Brooklyn’s A Place to Bury Strangers has always essentially been a Jesus and Mary Chain cover band. Yeah, the group trades in original material, that’s not being contested (it also makes its own effect pedals and throws in Cure-style chorused guitar bits over the overwhelming roar it generates, it should be known). But when you get down to it, over the course of a career that has so far spanned two previous LPs and a smattering of shorter releases, APTBS’ modus operandi has—either consciously or subconsciously—been to reverentially recreate the scarier moments of the Scottish noise pop act’s totemic Psychocandy. All the elements that make A Place to Bury Strangers appealing—the torrential rush of ear-splitting feedback, the harmonically simple sing-along chord progressions, vocalist Oliver Ackerman’s understated cool – are all drawn from a preexisting blueprint, and a readily recognizable one in the underground rock canon, at that.
It’s understandable, though, why A Place to Bury Strangers is so intent on recreating an aesthetic pioneered over 25 years ago. It’s a rather thrilling sound—that jerry-rigged welding of pop bliss and howling guitar chaos—that even the Mary Chain never exhausted to its full potential, having stripped back its characteristic sheets of white noise as soon as its second album. In the 21st century, A Place to Bury Strangers gamely took up the sonic baton dropped by its Scottish forbearers, making a reputation for itself in the last few years by pushing the volume and distortion to extreme levels, both on record and in concert. Indeed, when APTBS is at its most urgent and violent—as heard on the early high-watermark “Missing You”—the potency of the group’s primal roar manages to sweep aside all concerns about brazen unoriginality for a blissful few moments.
Being so dedicated to noise pop as a concept, the band isn’t about to throw its fanbase stylistic curveballs on the fittingly titled Worship, its third album. As always, there’s plenty of blown-out, overdriven guitar mayhem to make your next-door neighbors utterly loathe you once you hit the “play” button on your preferred playing apparatus. But while Worship once again wears the same influences transparently and unrepentantly on its sleeve, it somehow (barely) manages to get away with it.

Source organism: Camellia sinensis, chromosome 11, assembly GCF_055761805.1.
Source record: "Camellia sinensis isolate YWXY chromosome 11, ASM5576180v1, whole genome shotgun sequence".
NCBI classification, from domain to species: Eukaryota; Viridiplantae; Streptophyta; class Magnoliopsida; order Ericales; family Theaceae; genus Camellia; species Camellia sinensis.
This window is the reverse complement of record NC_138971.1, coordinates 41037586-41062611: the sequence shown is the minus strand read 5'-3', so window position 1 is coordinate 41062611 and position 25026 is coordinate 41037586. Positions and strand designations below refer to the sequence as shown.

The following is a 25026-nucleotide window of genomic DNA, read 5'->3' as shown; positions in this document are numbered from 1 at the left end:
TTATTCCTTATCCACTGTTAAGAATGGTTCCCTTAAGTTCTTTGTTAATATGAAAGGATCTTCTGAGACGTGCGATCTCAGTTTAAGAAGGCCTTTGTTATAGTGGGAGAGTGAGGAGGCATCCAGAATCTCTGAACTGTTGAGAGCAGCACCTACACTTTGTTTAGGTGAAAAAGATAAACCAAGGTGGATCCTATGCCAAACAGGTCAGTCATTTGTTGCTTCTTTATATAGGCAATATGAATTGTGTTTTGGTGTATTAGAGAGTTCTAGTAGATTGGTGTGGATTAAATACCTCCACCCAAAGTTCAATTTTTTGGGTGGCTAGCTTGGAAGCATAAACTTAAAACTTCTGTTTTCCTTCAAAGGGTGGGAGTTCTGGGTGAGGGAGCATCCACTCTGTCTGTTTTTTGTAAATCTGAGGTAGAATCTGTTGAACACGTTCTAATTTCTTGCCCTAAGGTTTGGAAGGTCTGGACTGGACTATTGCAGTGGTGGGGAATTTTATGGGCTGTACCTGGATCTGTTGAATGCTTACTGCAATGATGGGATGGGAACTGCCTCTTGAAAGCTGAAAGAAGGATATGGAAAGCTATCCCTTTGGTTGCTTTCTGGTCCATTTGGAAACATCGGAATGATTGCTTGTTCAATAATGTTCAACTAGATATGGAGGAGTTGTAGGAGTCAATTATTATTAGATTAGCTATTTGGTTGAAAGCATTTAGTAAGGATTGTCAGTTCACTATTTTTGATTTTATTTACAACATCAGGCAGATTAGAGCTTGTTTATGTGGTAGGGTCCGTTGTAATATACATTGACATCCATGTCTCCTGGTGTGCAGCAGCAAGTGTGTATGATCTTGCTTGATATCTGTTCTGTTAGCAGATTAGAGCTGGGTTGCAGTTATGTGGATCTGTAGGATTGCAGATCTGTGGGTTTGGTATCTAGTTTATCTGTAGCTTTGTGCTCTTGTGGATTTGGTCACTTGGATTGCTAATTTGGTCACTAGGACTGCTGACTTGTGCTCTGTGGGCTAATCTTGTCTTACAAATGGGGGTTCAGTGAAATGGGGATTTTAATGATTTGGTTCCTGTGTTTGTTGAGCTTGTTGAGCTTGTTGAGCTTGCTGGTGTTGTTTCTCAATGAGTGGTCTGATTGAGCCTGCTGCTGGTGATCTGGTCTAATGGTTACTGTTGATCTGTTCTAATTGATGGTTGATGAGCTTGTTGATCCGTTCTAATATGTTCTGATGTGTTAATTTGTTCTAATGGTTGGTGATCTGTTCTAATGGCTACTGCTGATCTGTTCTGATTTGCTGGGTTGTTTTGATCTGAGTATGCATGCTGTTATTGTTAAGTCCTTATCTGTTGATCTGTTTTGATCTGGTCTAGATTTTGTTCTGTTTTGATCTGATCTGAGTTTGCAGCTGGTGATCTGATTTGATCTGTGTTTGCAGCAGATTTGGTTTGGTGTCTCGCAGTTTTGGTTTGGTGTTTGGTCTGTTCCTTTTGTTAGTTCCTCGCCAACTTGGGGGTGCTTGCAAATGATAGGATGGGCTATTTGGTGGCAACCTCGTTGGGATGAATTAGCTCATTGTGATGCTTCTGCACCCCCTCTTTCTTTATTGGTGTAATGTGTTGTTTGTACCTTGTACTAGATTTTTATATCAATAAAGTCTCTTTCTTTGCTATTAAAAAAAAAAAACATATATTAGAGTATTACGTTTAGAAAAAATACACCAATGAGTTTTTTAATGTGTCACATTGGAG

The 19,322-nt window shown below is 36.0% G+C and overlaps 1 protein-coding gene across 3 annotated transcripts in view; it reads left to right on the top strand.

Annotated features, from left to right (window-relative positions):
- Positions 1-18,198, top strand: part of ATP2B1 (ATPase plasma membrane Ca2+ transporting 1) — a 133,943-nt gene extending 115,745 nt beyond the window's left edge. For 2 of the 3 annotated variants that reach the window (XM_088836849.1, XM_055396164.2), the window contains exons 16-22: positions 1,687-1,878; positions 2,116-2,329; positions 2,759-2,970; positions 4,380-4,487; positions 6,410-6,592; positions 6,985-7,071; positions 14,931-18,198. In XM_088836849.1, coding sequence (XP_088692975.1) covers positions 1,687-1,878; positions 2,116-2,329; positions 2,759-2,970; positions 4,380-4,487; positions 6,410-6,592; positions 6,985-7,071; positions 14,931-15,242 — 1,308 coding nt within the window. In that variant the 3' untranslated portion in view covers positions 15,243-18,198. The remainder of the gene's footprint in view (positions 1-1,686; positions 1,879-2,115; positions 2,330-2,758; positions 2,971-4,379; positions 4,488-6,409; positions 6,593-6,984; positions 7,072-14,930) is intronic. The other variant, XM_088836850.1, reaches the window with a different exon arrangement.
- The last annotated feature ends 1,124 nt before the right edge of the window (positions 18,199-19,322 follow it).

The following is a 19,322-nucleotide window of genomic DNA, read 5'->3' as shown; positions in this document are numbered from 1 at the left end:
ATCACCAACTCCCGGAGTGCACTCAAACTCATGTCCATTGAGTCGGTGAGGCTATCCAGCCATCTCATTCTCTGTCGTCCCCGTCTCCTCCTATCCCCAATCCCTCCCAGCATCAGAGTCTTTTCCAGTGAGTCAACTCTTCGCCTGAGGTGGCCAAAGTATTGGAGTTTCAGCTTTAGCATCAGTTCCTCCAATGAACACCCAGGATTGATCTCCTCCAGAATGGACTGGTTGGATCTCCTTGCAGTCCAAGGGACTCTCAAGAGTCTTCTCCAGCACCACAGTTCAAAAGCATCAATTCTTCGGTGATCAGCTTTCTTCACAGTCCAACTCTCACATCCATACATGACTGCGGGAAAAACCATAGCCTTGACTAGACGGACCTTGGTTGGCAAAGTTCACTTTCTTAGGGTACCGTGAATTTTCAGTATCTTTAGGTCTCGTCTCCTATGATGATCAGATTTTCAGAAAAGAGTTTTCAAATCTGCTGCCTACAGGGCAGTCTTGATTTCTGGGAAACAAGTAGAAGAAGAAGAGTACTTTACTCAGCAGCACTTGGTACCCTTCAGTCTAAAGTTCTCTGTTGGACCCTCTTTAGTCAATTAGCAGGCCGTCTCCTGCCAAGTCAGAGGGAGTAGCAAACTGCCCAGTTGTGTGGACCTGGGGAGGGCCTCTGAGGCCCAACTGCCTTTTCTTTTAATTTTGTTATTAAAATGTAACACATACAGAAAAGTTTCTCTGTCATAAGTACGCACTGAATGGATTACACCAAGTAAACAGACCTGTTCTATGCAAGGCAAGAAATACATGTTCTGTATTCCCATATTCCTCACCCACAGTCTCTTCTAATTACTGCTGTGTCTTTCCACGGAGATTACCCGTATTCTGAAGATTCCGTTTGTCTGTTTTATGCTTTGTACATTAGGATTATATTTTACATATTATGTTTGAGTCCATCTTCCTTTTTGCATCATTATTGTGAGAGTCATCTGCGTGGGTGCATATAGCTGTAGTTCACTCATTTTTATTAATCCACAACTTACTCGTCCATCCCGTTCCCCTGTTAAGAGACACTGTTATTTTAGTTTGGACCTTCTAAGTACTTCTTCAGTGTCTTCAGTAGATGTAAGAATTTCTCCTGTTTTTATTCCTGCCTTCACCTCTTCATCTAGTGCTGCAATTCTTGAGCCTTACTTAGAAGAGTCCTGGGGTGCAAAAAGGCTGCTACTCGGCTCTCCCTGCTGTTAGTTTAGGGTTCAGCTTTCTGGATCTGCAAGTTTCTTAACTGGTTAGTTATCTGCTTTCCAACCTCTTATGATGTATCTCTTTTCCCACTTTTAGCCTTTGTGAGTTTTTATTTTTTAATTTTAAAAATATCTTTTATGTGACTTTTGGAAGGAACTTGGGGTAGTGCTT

Chalk it up to the execution. For instance, there’s nothing new to be found in the opening trifecta of “Alone”, “You Are the One”, and “Mind Control”. They’re all ominous noise rock assaults of the sort to be expected of APTBS, wrapped around Ackerman’s faithful replication of Jim Reid’s “too cool for school” laconicism. And yet they’re catchy, uncluttered numbers that have no trouble convincing listeners to rock the fuck out within the first few seconds of each cut. Much of their appeal stems from their insistent rhythms, restless beats that continually push the songs forward as if they were running for their lives from some advancing horror.
Yet A Place to Bury Strangers can’t help but overuse a good trick. The grooves often hit in the exact same swinging pattern that emphasizes specific off-beats. After a few repetitions the rhythms become as routine as Ackerman’s deadpan delivery. Another issue is that the grooves don’t always match the guitars laid on top of them for intensity, a cardinal sin of any percussive element. “Why I Can’t Cry Anymore” has this evil, needling bassline that so happens to be wedded to what sounds like the absolute shittiest drum machine from 1984 the band could find. If only APTBS displayed the same dedication it does to guitar tones to its beats (one of the coolest sounds heard on this LP is the textures in the intro to “Fear”, which are so jagged they’re like razor blades cutting through the speakers).
Given its narrow stylistic parameters, it can be easy to underestimate A Place to Buy Strangers at times. “Dissolved” features an elegiac first half that beautifully congeals before cleverly giving way to a faster B section daubed with a sprightly guitar part that could’ve been swiped from the Drums. And the band ends concludes album strongly with the bare-knuckle “Leaving Tomorrow”, a track that comes blazing out of the gate in a manner not typically expected of LP closers. Worship doesn’t break new ground, and it’s arguably not even the greatest record done in this vein (or even the greatest record by APTBS, for that matter). But there’s a diligent craftsmanship here and just enough attitude to carry the album all the way to the finish line. A Place to Bury Strangers undoubtedly has the aptitude for generating engaging rock music—if only it would work harder on cementing a unique stylistic identity.
We all know how critical it is to keep independent voices alive and strong on the Internet. Please consider a donation to support our work as independent cultural critics and historians. Your donation will help PopMatters stay viable through these changing and challenging times. Thanks everyone.